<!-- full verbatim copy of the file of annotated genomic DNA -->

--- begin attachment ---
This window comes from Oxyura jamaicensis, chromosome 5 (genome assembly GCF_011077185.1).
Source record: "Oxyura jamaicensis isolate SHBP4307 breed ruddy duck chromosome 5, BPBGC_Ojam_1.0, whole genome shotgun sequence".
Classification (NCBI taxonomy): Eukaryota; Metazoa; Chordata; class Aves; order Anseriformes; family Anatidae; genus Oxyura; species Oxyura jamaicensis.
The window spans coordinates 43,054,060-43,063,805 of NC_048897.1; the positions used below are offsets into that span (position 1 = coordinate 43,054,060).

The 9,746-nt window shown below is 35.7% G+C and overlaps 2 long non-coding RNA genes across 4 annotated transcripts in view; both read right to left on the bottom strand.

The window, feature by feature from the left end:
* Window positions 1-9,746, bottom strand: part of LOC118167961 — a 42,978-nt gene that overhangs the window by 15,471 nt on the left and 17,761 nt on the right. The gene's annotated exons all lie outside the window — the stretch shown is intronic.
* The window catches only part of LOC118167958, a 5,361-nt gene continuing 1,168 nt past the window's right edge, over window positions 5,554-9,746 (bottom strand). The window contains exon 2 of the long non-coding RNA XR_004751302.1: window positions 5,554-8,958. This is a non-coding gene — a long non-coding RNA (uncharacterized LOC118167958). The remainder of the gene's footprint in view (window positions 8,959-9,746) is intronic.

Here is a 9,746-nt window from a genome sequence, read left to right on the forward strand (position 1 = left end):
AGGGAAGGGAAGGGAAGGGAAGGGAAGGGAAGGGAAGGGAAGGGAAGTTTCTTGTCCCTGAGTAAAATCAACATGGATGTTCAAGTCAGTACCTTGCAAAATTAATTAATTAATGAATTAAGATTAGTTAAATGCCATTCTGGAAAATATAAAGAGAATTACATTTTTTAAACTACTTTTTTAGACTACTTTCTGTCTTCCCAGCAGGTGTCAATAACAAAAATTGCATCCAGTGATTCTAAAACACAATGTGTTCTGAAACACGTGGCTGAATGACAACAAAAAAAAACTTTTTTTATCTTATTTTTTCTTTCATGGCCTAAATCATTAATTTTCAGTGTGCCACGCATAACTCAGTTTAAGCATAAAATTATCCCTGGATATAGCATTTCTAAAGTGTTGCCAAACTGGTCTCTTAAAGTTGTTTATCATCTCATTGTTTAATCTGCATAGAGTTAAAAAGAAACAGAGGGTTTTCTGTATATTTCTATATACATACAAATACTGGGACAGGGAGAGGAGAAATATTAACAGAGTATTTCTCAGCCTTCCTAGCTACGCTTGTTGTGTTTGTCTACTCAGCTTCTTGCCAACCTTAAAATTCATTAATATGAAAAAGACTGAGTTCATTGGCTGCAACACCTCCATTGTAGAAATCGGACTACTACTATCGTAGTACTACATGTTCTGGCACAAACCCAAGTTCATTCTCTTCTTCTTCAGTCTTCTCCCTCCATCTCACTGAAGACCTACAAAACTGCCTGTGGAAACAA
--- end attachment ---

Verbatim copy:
This window comes from Oxyura jamaicensis, chromosome 5 (genome assembly GCF_011077185.1).
Source record: "Oxyura jamaicensis isolate SHBP4307 breed ruddy duck chromosome 5, BPBGC_Ojam_1.0, whole genome shotgun sequence".
Classification (NCBI taxonomy): Eukaryota; Metazoa; Chordata; class Aves; order Anseriformes; family Anatidae; genus Oxyura; species Oxyura jamaicensis.
The window spans coordinates 43,054,060-43,063,805 of NC_048897.1; the positions used below are offsets into that span (position 1 = coordinate 43,054,060).

The 9,746-nt window shown below is 35.7% G+C and overlaps 2 long non-coding RNA genes across 4 annotated transcripts in view; both read right to left on the bottom strand.

The window, feature by feature from the left end:
* Window positions 1-9,746, bottom strand: part of LOC118167961 — a 42,978-nt gene that overhangs the window by 15,471 nt on the left and 17,761 nt on the right. The gene's annotated exons all lie outside the window — the stretch shown is intronic.
* The window catches only part of LOC118167958, a 5,361-nt gene continuing 1,168 nt past the window's right edge, over window positions 5,554-9,746 (bottom strand). The window contains exon 2 of the long non-coding RNA XR_004751302.1: window positions 5,554-8,958. This is a non-coding gene — a long non-coding RNA (uncharacterized LOC118167958). The remainder of the gene's footprint in view (window positions 8,959-9,746) is intronic.

Here is a 9,746-nt window from a genome sequence, read left to right on the forward strand (position 1 = left end):
AGGGAAGGGAAGGGAAGGGAAGGGAAGGGAAGGGAAGGGAAGGGAAGTTTCTTGTCCCTGAGTAAAATCAACATGGATGTTCAAGTCAGTACCTTGCAAAATTAATTAATTAATGAATTAAGATTAGTTAAATGCCATTCTGGAAAATATAAAGAGAATTACATTTTTTAAACTACTTTTTTAGACTACTTTCTGTCTTCCCAGCAGGTGTCAATAACAAAAATTGCATCCAGTGATTCTAAAACACAATGTGTTCTGAAACACGTGGCTGAATGACAACAAAAAAAAACTTTTTTTATCTTATTTTTTCTTTCATGGCCTAAATCATTAATTTTCAGTGTGCCACGCATAACTCAGTTTAAGCATAAAATTATCCCTGGATATAGCATTTCTAAAGTGTTGCCAAACTGGTCTCTTAAAGTTGTTTATCATCTCATTGTTTAATCTGCATAGAGTTAAAAAGAAACAGAGGGTTTTCTGTATATTTCTATATACATACAAATACTGGGACAGGGAGAGGAGAAATATTAACAGAGTATTTCTCAGCCTTCCTAGCTACGCTTGTTGTGTTTGTCTACTCAGCTTCTTGCCAACCTTAAAATTCATTAATATGAAAAAGACTGAGTTCATTGGCTGCAACACCTCCATTGTAGAAATCGGACTACTACTATCGTAGTACTACATGTTCTGGCACAAACCCAAGTTCATTCTCTTCTTCTTCAGTCTTCTCCCTCCATCTCACTGAAGACCTACAAAACTGCCTGTGGAAACAA